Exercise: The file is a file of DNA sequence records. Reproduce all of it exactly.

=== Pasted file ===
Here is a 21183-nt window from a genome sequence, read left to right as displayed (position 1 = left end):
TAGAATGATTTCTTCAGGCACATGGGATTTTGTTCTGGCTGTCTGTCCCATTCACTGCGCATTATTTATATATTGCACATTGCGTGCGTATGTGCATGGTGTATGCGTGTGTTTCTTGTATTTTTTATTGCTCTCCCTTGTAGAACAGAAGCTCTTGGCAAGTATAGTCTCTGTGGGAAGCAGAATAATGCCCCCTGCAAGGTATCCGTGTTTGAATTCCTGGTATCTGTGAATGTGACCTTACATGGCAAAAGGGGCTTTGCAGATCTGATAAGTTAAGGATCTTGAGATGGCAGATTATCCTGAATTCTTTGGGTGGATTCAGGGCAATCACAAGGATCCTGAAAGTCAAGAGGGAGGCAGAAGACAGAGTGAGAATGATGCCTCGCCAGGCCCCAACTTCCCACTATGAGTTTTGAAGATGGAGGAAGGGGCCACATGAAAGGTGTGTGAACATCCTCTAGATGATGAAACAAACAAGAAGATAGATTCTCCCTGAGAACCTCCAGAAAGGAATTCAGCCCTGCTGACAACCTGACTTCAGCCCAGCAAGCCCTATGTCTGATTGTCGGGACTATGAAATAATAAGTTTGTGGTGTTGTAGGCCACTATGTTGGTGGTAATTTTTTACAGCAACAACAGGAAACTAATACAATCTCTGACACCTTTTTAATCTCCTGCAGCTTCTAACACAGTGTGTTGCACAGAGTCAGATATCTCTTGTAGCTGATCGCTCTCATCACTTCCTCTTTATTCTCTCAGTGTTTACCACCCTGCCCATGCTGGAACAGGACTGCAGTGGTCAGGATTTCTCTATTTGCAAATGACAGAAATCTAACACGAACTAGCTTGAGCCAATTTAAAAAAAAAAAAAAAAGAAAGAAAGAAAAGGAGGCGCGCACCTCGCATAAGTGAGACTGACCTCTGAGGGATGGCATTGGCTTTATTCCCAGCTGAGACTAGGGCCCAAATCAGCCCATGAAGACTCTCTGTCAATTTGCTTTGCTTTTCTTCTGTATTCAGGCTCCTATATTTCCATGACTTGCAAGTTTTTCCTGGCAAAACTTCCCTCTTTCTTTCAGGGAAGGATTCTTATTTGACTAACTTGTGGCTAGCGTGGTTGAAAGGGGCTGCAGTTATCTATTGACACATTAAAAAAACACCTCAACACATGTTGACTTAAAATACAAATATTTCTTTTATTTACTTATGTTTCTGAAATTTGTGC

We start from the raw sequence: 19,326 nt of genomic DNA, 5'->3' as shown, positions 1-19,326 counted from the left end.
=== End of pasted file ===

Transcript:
Here is a 21183-nt window from a genome sequence, read left to right as displayed (position 1 = left end):
TAGAATGATTTCTTCAGGCACATGGGATTTTGTTCTGGCTGTCTGTCCCATTCACTGCGCATTATTTATATATTGCACATTGCGTGCGTATGTGCATGGTGTATGCGTGTGTTTCTTGTATTTTTTATTGCTCTCCCTTGTAGAACAGAAGCTCTTGGCAAGTATAGTCTCTGTGGGAAGCAGAATAATGCCCCCTGCAAGGTATCCGTGTTTGAATTCCTGGTATCTGTGAATGTGACCTTACATGGCAAAAGGGGCTTTGCAGATCTGATAAGTTAAGGATCTTGAGATGGCAGATTATCCTGAATTCTTTGGGTGGATTCAGGGCAATCACAAGGATCCTGAAAGTCAAGAGGGAGGCAGAAGACAGAGTGAGAATGATGCCTCGCCAGGCCCCAACTTCCCACTATGAGTTTTGAAGATGGAGGAAGGGGCCACATGAAAGGTGTGTGAACATCCTCTAGATGATGAAACAAACAAGAAGATAGATTCTCCCTGAGAACCTCCAGAAAGGAATTCAGCCCTGCTGACAACCTGACTTCAGCCCAGCAAGCCCTATGTCTGATTGTCGGGACTATGAAATAATAAGTTTGTGGTGTTGTAGGCCACTATGTTGGTGGTAATTTTTTACAGCAACAACAGGAAACTAATACAATCTCTGACACCTTTTTAATCTCCTGCAGCTTCTAACACAGTGTGTTGCACAGAGTCAGATATCTCTTGTAGCTGATCGCTCTCATCACTTCCTCTTTATTCTCTCAGTGTTTACCACCCTGCCCATGCTGGAACAGGACTGCAGTGGTCAGGATTTCTCTATTTGCAAATGACAGAAATCTAACACGAACTAGCTTGAGCCAATTTAAAAAAAAAAAAAAAAGAAAGAAAGAAAAGGAGGCGCGCACCTCGCATAAGTGAGACTGACCTCTGAGGGATGGCATTGGCTTTATTCCCAGCTGAGACTAGGGCCCAAATCAGCCCATGAAGACTCTCTGTCAATTTGCTTTGCTTTTCTTCTGTATTCAGGCTCCTATATTTCCATGACTTGCAAGTTTTTCCTGGCAAAACTTCCCTCTTTCTTTCAGGGAAGGATTCTTATTTGACTAACTTGTGGCTAGCGTGGTTGAAAGGGGCTGCAGTTATCTATTGACACATTAAAAAAACACCTCAACACATGTTGACTTAAAATACAAATATTTCTTTTATTTACTTATGTTTCTGAAATTTGTGC

We start from the raw sequence: 19,326 nt of genomic DNA, 5'->3' as shown, positions 1-19,326 counted from the left end.